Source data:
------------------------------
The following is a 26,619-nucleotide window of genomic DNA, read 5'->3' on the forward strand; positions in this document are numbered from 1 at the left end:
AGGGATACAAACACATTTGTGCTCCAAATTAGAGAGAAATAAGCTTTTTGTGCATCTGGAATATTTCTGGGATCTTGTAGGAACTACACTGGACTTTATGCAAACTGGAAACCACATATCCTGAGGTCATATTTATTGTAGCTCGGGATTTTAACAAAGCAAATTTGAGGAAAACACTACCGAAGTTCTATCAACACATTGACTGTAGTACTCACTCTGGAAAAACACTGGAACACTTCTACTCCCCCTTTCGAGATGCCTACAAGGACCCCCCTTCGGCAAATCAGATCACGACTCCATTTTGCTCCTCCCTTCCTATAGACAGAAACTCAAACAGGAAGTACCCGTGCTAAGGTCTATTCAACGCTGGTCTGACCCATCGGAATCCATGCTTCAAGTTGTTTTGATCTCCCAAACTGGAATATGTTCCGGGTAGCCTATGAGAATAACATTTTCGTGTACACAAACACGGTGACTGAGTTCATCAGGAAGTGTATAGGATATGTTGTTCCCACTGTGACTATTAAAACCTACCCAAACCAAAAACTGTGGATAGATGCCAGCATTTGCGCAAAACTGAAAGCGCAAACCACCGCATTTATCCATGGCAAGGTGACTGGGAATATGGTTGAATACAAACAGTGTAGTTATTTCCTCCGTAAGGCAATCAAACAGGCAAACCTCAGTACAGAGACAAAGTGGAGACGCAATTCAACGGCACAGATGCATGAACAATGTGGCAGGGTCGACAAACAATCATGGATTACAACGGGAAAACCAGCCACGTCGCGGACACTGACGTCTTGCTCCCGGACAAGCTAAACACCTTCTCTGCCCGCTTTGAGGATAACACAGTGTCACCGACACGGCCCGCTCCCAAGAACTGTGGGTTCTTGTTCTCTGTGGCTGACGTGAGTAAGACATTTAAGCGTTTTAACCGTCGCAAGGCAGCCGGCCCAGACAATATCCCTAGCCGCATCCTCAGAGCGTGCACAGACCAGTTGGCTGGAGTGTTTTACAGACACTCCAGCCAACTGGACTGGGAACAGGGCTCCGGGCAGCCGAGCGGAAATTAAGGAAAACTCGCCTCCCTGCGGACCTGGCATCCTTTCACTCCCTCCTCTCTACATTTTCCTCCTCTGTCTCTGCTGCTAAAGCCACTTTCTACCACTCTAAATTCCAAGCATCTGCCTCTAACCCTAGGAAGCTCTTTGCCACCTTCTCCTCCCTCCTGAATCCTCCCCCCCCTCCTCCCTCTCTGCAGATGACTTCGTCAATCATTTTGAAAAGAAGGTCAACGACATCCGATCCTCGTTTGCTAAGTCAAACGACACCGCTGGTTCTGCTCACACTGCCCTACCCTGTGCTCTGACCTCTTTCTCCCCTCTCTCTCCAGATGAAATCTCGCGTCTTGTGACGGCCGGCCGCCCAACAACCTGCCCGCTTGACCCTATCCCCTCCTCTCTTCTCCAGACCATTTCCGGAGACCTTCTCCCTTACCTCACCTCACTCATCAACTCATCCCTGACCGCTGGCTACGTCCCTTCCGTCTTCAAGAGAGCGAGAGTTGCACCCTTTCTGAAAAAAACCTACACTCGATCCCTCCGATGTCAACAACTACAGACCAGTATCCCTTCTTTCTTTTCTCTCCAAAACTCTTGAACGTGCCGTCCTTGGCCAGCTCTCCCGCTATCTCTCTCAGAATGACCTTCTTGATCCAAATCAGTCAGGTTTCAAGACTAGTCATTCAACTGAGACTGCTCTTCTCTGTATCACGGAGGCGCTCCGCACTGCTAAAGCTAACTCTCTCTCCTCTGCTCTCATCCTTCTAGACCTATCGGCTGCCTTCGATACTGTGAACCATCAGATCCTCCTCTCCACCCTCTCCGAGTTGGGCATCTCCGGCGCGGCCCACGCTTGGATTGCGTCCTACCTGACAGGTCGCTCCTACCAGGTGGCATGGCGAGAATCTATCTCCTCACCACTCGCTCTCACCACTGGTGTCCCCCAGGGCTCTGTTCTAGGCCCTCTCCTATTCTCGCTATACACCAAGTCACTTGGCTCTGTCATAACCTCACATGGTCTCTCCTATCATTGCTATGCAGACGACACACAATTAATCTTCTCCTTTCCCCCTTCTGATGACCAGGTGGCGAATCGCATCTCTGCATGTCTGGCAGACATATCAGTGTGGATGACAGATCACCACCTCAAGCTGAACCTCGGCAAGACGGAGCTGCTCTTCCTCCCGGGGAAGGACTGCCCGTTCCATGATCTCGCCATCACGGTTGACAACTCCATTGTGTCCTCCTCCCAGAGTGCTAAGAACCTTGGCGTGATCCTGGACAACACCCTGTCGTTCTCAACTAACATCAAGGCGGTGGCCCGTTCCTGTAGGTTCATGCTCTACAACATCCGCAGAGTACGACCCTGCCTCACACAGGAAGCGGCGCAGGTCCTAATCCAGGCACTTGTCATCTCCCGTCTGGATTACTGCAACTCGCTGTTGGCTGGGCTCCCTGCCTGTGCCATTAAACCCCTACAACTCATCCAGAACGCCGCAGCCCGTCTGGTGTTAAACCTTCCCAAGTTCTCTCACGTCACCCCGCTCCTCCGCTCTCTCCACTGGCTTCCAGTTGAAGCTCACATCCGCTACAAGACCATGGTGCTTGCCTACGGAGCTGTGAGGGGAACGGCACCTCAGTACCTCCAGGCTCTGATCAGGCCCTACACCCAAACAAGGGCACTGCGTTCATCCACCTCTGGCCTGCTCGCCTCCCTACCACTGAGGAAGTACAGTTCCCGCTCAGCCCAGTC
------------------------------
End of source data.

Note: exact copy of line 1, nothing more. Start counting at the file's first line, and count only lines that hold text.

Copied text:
The following is a 26,619-nucleotide window of genomic DNA, read 5'->3' on the forward strand; positions in this document are numbered from 1 at the left end: